Laurels and Hardy

Sidey’s Weekend Theme is “Competition”.


The first ever Olympic games took place in 776 BC. As little else is known about them, sit back and prepare to have your classical education expanded.

The games were held only between the City-states of Ancient Greece, which included (researched-bit coming up) Athens, Sparta, Rhodes, Croton, Elis, Megara, Thasos and Troy. At least therefore the opening ceremony was mercifully short.

Hang on, Troy? The city was not, of course, part of Greece, but the Trojans were allowed to enter for two reasons – firstly, the Greeks felt a bit guilty about the stunt they had pulled with the horse, and secondly the lovely Helen of Troy had announced that she wanted to enter the gymnastics, and every man in Greece wanted to see her do a triple somersault.

Because, of course, the early games were held in the nude. This explains why wrestling was not included, since no-one felt comfortable about rolling about naked with another man, at least not in front of spectators.

It also explains why Women’s Beach Volleyball was included, and why a huge, mostly female crowd turned up for the men’s 100 metres, apparently because of something called the Linfordchristides factor.

That first 100 metres was won by Usainboltus in a time of nine-and-a-bit thessalonikas. You must remember that there were no clocks back then, so the race was timed by a man counting one, thessalonika, two, thessalonika, three and so on. A sundial was used to time the longer races such as the 10,000 metres. This race was dominated by three Kenyans called Altius, Citius and Fortius who turned up from nowhere, ran the rest of the field ragged for 9,500 metres and then raced each other home in a sprint finish that saw all three of them overtake Usainboltus on the way.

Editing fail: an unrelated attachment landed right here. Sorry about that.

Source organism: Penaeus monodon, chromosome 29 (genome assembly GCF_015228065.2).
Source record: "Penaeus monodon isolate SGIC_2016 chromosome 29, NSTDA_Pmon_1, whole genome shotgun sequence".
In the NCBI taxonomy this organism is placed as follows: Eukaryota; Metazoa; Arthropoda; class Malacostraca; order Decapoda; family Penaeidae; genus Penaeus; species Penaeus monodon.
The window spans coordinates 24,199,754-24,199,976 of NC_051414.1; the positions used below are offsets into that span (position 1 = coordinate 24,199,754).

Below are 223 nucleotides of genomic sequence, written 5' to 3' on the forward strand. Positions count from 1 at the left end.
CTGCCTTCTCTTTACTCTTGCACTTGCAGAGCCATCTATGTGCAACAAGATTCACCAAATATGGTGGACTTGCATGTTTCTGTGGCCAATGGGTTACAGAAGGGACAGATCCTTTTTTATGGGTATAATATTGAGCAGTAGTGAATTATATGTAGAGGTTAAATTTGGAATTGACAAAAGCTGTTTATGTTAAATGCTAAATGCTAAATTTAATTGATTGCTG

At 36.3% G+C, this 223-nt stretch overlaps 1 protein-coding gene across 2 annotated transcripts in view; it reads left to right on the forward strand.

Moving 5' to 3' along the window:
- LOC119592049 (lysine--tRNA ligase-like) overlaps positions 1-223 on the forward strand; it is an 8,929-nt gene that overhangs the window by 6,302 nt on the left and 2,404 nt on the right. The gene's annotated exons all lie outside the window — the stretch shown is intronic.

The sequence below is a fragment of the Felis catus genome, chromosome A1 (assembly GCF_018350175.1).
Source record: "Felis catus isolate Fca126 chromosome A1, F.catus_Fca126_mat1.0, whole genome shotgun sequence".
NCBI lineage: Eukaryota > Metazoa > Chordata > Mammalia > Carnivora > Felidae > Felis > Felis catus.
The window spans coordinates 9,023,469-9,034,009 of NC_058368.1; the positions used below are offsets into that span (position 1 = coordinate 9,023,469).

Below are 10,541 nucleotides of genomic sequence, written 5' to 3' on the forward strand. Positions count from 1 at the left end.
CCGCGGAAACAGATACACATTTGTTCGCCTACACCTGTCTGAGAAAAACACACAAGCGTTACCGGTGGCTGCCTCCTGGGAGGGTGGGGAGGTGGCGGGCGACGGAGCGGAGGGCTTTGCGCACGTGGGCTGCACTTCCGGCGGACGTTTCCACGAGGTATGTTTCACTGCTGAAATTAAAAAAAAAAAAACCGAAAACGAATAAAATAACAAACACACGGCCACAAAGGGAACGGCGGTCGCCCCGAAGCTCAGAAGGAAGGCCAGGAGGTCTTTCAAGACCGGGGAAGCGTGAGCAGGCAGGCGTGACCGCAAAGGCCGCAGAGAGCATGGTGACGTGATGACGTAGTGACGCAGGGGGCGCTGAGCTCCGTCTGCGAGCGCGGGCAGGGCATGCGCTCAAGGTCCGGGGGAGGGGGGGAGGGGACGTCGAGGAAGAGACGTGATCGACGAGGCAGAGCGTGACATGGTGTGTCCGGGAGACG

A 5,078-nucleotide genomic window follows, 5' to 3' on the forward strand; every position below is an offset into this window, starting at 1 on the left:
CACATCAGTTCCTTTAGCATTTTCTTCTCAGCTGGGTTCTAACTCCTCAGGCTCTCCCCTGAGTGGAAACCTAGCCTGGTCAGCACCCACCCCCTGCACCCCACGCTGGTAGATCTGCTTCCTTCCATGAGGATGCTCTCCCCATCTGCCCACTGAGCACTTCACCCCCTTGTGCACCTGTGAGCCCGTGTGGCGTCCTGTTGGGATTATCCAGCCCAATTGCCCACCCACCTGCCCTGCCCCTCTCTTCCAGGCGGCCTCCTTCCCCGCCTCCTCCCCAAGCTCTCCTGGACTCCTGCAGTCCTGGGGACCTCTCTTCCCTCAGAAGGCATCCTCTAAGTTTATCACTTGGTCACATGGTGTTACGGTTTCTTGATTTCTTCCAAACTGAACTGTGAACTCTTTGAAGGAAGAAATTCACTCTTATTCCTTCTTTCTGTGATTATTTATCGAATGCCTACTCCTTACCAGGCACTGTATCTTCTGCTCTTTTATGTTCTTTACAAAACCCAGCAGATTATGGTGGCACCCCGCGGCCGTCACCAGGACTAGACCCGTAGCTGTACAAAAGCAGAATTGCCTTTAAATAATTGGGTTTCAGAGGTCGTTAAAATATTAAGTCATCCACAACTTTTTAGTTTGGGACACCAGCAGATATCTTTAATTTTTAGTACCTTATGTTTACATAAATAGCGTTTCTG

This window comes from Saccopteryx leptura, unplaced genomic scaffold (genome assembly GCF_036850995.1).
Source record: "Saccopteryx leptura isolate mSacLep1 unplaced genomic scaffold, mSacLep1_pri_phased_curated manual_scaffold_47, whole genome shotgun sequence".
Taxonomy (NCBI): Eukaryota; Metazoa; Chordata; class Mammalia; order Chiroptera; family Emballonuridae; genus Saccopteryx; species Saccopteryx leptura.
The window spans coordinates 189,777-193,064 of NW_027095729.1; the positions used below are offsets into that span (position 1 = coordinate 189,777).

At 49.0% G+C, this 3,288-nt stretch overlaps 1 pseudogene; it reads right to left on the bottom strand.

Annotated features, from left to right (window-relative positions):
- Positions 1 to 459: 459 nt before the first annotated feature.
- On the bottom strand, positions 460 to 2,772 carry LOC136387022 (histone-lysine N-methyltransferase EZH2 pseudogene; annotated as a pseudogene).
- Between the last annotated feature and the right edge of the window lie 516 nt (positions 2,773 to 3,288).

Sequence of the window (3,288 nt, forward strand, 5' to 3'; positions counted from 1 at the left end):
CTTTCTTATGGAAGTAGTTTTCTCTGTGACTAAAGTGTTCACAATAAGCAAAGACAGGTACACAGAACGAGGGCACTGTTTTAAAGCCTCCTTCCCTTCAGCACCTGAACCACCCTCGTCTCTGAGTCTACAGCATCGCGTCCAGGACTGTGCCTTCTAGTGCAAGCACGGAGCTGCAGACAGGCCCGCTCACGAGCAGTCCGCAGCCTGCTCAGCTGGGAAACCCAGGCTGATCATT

image via

Field events featured the shot-put (throwing a rock), the discus (throwing a flat rock) and the hammer (throwing a rock tied to a piece of string). These events were included because, as can be seen from the photo, rocks were in plentiful supply in Olympia.

A suggestion that golf be included as an Olympic sport was rightly laughed off as ludicrous.

An event to find the best all-rounder was included. Entrants were to compete in dressage, caber-tossing, bungee jumping, synchronised-swimming, that thing where you dance run around with the piece of ribbon, and bobsleigh. The last one was left out at the last minute, not because Greece has no snow, but because they were then left with five sports which they could call the Pentathlon, whereas no-one knew the word for a six-sport equivalent.

I am afraid that I have to report that drug-cheats were around even then. One sprinter went to local pharmacist Apothecarius and asked him for a drug that would “make him go like the clappers”. Misunderstanding his meaning, Apothecarius gave him Senokot. The athlete was called Diarrhoea, and his name has since become a by-word for running, though not in the way he had intended.

Media interest was high for the games, though with no telephones around a journalist had to run the 26 miles to the BBC (Broadcasting Before Christ) headquarters in Marathon to file his report. He promptly dropped dead (they wouldn’t pay him mileage expenses) and this tragedy is of course commemorated by the Marathon bar, official snack to the Olympic Games ever since.

At the Closing Ceremony Olympic Council President Barondecoubertinides passed the Olympic torch from host city Olympia to the incoming host city, er, Olympia, and then, as is traditional, called upon “the youth of the world to assemble in four years time in 772 BC to celebrate the II Olympiad” (Roman numerals don’t look very impressive when it’s a low number).

And how did he know how many years BC the date was? Dunno, it’s all Greek to me.


6 thoughts on “Laurels and Hardy

  1. Elaine

    Well, that was an education – and a good smile. How lovely to see a photo of a Marathon – I still think they should have kept that name and not bowed to the Americans and changed the name to Snickers.


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